The Bicol region underwent a total power blackout after typhoons Quinta, Ulysses and Super Typhoon Rolly toppled the majority of power lines in the area.
But it was not the case for the Saldo family in Nabua, Camarines Sur who didn’t live in darkness.
“The lights around the house were lit providing good visibility during typhoons. Our food didn’t spoil as the fridge was also powered by our solar photovoltaic (PV) system,” said Capt. Walter Saldo, a master mariner.
The system also powered the family’s communications devices keeping them informed and prepared. Power restoration took about two to eight weeks in the flood-prone Nabua, a first-class
municipality with over 87,000 residents.
As an adaptation measure, Saldo acquired a P265,000-worth hybrid solar PV system in 2019.
RISING DEMAND FOR SOLAR
The Saldos are not the only ones to shift to solar power, as the demand for the energy has grown exponentially in Bicol. A local supplier of solar products, Sun Rays Solutions, recorded that
the company’s daily sales had grown 32 following the recent typhoons.
Owner Engr. Mark Joseph Siapno added that daily product inquiries also increased ten-fold.
“With power interruptions taking frequent and long, the off-grid solar PV is the most in-demand among households and establishments in Camarines Sur, Catanduanes, Albay and Masbate,” he said.
An off-grid PV system isn’t connected to the utility grid. The energy harvested through the solar panels is stored in a battery. The user later can use it to power lights and appliances as needed.
Meanwhile, the installation for net-metering solar PV system, or on-grid, have increase ten form from 2.95 megawatts (MW) in 2016 to 29.5 MW this year, according to an analysis by local advocacy group Energy Intel Ph (EIP). EIP founder Engr. Cezar John Estrada said the actual growth could be higher as many installations were unmonitored.
The net-metering system allows homes and establishments to become both solar energy producers and consumers. Under the system, consumers can save money from electric bills while potentially lessening system losses and the need for additional energy capacity from power plants.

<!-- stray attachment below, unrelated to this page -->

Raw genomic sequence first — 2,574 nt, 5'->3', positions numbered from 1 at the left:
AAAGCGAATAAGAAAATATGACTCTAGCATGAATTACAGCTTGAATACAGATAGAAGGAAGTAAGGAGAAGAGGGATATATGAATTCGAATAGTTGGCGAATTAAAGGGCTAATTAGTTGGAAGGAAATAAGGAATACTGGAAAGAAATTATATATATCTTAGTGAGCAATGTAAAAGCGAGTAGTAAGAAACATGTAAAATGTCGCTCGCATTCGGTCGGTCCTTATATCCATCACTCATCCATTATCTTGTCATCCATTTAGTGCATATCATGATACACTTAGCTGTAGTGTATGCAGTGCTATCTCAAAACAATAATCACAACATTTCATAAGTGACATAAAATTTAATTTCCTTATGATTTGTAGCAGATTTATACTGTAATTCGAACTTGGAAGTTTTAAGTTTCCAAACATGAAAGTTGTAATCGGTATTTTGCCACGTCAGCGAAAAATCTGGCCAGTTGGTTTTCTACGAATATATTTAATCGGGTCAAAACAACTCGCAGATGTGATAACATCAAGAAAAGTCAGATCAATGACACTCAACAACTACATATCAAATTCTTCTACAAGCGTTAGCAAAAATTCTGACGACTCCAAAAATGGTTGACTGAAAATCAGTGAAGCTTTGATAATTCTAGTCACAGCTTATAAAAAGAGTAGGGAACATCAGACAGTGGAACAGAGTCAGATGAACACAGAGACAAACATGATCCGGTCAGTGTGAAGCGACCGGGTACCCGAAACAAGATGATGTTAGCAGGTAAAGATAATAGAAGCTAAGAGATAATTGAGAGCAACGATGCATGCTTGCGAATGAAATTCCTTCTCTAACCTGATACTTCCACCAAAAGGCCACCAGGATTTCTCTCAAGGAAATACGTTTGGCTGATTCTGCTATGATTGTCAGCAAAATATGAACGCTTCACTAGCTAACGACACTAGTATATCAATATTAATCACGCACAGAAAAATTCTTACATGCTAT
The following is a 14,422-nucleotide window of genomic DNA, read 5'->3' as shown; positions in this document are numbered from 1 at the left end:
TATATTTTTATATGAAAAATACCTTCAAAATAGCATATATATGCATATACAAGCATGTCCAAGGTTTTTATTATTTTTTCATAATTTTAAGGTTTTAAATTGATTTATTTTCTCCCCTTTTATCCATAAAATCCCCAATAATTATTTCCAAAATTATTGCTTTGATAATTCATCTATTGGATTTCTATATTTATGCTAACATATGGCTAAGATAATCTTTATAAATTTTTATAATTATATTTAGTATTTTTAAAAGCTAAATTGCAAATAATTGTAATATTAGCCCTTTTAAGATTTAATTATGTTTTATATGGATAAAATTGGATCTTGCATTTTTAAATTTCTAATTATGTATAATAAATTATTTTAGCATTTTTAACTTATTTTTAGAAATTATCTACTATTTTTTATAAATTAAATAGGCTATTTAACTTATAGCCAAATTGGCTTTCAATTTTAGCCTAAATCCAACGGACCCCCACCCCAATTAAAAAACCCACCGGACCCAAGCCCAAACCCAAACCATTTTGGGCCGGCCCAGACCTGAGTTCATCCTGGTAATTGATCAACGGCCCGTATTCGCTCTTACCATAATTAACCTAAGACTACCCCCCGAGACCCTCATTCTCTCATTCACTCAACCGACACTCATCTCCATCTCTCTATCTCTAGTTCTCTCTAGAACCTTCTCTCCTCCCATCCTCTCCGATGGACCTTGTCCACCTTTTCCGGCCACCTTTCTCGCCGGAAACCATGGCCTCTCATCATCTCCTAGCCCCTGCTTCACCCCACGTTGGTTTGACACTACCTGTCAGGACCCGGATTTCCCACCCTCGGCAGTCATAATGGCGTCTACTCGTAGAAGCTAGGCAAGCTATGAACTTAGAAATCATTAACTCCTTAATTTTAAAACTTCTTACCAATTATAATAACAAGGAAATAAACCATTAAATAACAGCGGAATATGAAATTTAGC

NOT AFFORDABLE FOR EVERYONE
Apart from solar PV, many Bicol residents turn to diesel-fueled generator sets (genset). But many poor families still can’t afford it.
“Putting food on the table is our priority here. So most residents make do with candles and flashlights during brownouts,” said Febie Soriao, a resident of fifth-class town Bato in Catanduanes.
Soriao had to go to her neighbor’s house with a fuel genset whenever there was a power interruption or typhoon to nebulize her 10-year-old son. Her son suffers from lissencephaly, a rare brain malformation that requires him to breathe with a nebulizer regularly.
“If he doesn’t get nebulized, his condition may get worse. We went to a public hospital once but their genset only had limited capacity, so we just sought help from fellow villagers since then,” she said.
Gensets have been popular in Bicol. Over 48,000 or 4 percent of Bicol households owned a genset in 2017, according to a survey by the Harvard Humanitarian Initiative (HHI). Experts expect the
local genset market to further grow in the coming years.
But this might come with a price for the environment. According to environmental and public health experts, the use of fuel generators can worsen ozone pollution, and trigger asthma attacks and other health problems.
Gerald Pariña, who runs an eatery in Nabua, said he didn’t mind about these potential impacts as long as his genset helped his business operating amid the periodic power interruptions in their town. Like other residents, he can’t afford a solar PV yet.
On worst days, residents of Nabua experience around nine momentary interruptions a day which they likened to ”twinkling Christmas lights.” On average, they get two longer brownouts a